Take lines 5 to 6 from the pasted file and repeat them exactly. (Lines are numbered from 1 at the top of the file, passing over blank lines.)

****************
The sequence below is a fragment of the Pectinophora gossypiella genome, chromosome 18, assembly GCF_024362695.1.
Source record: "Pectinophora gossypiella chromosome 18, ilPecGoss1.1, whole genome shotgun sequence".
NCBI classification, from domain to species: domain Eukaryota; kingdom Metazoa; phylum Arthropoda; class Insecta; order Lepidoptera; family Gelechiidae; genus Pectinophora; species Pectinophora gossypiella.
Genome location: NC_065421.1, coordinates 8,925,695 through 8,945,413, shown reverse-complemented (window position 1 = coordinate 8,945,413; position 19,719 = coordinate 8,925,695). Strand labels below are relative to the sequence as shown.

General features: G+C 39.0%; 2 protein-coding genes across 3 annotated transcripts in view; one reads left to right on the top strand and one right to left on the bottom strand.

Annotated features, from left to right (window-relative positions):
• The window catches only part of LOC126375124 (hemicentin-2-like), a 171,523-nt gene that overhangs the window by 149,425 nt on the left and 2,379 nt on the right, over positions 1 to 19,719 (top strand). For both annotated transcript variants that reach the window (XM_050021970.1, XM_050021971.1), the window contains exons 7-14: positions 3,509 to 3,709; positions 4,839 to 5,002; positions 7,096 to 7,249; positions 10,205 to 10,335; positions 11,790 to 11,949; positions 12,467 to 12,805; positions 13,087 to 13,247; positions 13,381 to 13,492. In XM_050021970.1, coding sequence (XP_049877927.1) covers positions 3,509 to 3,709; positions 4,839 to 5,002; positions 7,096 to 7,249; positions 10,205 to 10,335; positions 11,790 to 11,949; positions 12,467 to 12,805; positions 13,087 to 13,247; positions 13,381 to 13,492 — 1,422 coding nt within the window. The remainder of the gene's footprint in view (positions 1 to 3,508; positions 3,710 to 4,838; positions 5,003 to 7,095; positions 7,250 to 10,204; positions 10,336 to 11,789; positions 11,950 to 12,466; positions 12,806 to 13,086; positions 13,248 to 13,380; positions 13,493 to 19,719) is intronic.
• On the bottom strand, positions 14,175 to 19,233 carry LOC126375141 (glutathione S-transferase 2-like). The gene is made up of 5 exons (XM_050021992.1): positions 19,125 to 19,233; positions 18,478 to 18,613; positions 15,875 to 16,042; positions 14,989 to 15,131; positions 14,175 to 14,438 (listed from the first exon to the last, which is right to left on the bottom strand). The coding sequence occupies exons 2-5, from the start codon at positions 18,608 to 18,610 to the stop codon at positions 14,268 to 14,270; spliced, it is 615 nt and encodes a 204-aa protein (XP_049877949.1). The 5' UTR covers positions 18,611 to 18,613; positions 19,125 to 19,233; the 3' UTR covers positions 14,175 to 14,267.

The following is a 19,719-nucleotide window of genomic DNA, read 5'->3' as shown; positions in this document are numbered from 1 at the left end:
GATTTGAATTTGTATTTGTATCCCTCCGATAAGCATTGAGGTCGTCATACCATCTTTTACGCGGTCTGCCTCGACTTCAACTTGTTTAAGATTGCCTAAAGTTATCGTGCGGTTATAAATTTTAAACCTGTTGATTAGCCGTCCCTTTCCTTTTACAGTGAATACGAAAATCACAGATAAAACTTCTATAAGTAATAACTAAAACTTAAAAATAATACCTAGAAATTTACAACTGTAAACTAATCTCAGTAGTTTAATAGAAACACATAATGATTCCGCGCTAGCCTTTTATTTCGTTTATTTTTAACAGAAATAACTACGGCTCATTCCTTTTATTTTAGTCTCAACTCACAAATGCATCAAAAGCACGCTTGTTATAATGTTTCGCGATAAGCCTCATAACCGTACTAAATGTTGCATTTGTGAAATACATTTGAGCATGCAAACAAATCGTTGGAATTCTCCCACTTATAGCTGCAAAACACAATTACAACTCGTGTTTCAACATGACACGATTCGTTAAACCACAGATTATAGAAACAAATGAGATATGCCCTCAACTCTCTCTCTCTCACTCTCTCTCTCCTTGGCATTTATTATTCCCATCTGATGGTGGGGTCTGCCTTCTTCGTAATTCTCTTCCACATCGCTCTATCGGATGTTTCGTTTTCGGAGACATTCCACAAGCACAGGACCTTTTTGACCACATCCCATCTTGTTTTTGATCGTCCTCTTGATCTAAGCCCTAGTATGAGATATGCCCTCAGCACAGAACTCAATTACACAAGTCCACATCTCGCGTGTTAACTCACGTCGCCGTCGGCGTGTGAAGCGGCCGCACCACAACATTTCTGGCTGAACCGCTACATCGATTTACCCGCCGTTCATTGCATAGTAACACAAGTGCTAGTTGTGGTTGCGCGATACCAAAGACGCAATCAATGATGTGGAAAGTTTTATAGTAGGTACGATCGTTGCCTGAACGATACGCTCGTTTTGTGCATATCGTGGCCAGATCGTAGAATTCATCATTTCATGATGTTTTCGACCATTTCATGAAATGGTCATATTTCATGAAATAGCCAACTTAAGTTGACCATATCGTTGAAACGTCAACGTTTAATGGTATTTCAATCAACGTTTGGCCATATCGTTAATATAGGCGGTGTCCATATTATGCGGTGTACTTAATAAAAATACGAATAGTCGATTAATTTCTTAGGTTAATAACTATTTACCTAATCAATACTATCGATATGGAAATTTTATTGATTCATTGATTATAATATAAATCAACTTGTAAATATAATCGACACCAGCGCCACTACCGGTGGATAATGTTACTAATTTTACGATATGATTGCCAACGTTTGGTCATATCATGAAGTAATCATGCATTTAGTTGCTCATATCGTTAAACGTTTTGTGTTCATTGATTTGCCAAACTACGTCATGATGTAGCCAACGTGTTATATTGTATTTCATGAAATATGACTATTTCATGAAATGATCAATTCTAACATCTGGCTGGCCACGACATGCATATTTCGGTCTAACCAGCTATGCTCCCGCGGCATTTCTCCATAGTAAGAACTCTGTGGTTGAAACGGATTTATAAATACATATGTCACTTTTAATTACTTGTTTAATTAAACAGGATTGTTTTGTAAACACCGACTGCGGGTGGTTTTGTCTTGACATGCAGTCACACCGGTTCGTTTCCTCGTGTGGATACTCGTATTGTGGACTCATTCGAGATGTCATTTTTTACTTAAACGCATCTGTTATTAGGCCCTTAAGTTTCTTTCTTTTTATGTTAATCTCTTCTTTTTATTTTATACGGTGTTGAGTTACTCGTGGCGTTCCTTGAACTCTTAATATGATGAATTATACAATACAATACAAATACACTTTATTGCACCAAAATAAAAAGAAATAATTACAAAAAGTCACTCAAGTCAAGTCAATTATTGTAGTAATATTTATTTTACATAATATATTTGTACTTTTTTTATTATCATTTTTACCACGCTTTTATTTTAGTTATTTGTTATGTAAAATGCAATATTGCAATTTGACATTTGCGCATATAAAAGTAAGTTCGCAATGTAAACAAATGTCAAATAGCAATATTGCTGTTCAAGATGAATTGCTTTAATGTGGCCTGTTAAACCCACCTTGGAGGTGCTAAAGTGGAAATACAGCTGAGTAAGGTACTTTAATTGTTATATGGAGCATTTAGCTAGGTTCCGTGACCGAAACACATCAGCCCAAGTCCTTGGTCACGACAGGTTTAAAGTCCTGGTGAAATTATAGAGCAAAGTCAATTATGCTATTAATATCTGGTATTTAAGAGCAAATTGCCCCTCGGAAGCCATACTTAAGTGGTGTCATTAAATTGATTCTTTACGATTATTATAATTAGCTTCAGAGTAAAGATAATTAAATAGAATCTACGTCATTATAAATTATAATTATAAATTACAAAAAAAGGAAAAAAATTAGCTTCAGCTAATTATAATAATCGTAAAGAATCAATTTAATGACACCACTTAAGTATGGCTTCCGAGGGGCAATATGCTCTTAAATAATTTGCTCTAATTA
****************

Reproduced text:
General features: G+C 39.0%; 2 protein-coding genes across 3 annotated transcripts in view; one reads left to right on the top strand and one right to left on the bottom strand.

Annotated features, from left to right (window-relative positions):